Thanks for providing this great Forum!
Hopefully someone may be able to help answer a few questions for me.
How is it possible for a Nuerologist to differenciate between a glioma and a cavernous angioma in a "generalized" MRI scan? In my case, two Doctors read the same scan - a full head scan following a first-time seizure - and both came up with different conclusion.
What are the characteristics of both types of conditions on a scan, and what is the likelyhood of two different opinions being made?
Thanks for your time!
Sorry to hear about your seizures. Most of the time one should be able to tell you whether the MRI shows a tumor or cavernous angioma. A cavernous angioma will have a popcorn like appearance (due to bleeding at different times)if bleeding had occurred. Which, in your case would be likely since you had cortex irriatation causing a seizure. There should be enhancing areas from the bleeding, hemisiderin. Most gliomas will not bleed unless they are aggressive. Most of the time, gliomas or tumors cause seizures due to mass effects on the cortex. Now, a recent bleed by a tumor might give the appearance that one might call a cavernous angioma. Most of the time, one should be able to tell the differenct. I hope that this helps alittle.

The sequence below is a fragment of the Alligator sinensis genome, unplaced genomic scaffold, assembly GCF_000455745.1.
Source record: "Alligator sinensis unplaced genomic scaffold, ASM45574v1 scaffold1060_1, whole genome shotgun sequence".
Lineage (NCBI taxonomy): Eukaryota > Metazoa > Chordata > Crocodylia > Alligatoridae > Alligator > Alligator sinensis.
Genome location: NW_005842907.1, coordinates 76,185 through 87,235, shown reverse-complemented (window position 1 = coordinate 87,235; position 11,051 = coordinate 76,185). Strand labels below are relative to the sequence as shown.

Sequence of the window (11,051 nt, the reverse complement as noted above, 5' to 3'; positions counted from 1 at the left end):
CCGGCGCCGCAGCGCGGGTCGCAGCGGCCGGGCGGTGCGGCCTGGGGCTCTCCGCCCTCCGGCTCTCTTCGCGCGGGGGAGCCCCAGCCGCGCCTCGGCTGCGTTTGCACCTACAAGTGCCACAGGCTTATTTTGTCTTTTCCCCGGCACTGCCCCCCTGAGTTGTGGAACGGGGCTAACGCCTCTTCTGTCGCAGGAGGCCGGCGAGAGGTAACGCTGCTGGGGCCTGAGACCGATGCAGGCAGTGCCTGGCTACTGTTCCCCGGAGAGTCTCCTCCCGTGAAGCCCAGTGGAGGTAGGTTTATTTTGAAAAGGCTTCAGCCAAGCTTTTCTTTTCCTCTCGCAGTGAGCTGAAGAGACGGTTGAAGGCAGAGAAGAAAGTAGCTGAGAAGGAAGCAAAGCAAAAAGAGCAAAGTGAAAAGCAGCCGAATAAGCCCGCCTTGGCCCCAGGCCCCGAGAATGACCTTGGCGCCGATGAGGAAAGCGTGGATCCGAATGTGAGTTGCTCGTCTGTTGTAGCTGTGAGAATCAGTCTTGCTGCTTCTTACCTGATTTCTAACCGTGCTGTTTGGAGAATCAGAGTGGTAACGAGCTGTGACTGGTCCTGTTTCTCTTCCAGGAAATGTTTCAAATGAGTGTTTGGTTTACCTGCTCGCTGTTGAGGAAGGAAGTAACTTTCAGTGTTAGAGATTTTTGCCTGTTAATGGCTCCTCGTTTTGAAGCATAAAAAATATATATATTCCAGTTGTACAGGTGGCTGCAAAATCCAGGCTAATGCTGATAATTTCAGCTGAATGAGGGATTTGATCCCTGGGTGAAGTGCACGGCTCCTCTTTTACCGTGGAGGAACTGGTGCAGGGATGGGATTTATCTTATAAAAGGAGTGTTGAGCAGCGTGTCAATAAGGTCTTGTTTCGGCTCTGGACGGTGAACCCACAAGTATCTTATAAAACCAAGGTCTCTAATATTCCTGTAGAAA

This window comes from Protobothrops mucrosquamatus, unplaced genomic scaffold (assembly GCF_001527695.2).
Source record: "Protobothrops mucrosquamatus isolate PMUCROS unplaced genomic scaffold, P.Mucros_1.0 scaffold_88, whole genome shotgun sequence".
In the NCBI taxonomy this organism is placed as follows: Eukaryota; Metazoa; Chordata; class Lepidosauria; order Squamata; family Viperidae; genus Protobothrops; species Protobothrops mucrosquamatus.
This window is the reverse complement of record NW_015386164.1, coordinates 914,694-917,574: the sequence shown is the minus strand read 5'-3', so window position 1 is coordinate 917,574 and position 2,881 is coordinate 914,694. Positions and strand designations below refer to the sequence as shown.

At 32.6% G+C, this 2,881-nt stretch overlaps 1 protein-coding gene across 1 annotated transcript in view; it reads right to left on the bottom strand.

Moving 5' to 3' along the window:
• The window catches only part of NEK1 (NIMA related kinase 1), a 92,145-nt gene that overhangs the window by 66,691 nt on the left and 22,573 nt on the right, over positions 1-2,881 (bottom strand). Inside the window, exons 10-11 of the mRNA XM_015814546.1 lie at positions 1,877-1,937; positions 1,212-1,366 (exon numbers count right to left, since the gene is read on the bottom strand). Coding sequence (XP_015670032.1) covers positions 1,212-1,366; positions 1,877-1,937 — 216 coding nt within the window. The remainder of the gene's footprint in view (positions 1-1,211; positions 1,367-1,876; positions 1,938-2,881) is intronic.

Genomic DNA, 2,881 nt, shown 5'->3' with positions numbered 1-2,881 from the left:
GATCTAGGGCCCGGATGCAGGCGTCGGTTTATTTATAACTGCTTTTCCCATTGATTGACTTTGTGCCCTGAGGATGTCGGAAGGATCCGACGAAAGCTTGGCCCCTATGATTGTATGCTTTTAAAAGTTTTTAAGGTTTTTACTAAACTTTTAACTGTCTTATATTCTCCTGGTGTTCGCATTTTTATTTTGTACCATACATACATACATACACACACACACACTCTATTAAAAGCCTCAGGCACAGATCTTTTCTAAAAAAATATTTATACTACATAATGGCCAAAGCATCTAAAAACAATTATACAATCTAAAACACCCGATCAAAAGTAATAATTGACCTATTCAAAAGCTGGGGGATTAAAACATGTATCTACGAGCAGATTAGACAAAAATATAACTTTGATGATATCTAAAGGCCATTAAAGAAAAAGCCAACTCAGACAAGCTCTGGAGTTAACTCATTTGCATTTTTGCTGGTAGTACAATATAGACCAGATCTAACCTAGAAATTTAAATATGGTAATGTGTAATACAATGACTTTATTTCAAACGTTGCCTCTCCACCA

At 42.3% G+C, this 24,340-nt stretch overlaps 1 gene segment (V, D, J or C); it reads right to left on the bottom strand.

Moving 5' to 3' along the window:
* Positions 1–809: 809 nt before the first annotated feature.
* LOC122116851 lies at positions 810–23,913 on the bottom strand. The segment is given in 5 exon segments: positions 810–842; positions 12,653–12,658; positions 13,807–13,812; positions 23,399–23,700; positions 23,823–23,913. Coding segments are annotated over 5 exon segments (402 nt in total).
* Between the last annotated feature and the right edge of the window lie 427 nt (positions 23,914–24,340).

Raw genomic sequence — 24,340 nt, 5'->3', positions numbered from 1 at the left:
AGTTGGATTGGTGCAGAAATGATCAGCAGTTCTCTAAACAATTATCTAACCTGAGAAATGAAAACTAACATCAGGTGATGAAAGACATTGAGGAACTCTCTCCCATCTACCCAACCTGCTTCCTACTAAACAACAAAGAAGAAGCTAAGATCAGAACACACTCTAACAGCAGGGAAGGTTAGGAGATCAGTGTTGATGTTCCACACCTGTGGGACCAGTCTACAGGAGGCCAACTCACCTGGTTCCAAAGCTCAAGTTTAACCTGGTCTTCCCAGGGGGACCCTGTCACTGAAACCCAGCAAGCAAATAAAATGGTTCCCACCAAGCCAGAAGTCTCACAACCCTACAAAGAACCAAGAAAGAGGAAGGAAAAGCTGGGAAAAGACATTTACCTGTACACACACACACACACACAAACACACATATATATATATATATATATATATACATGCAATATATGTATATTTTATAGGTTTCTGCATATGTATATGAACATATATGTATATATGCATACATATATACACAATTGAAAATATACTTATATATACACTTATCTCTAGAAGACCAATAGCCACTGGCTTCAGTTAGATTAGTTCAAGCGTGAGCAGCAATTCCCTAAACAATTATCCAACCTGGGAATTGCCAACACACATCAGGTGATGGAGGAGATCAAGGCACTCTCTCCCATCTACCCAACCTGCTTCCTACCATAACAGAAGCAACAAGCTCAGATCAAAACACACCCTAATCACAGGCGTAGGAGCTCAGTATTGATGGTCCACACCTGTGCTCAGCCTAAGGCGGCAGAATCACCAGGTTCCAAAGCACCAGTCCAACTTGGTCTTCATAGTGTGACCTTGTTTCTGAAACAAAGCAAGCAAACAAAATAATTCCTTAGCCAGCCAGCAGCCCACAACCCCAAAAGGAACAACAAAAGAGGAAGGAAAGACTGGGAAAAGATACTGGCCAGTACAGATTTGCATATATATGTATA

CCF Neuro MD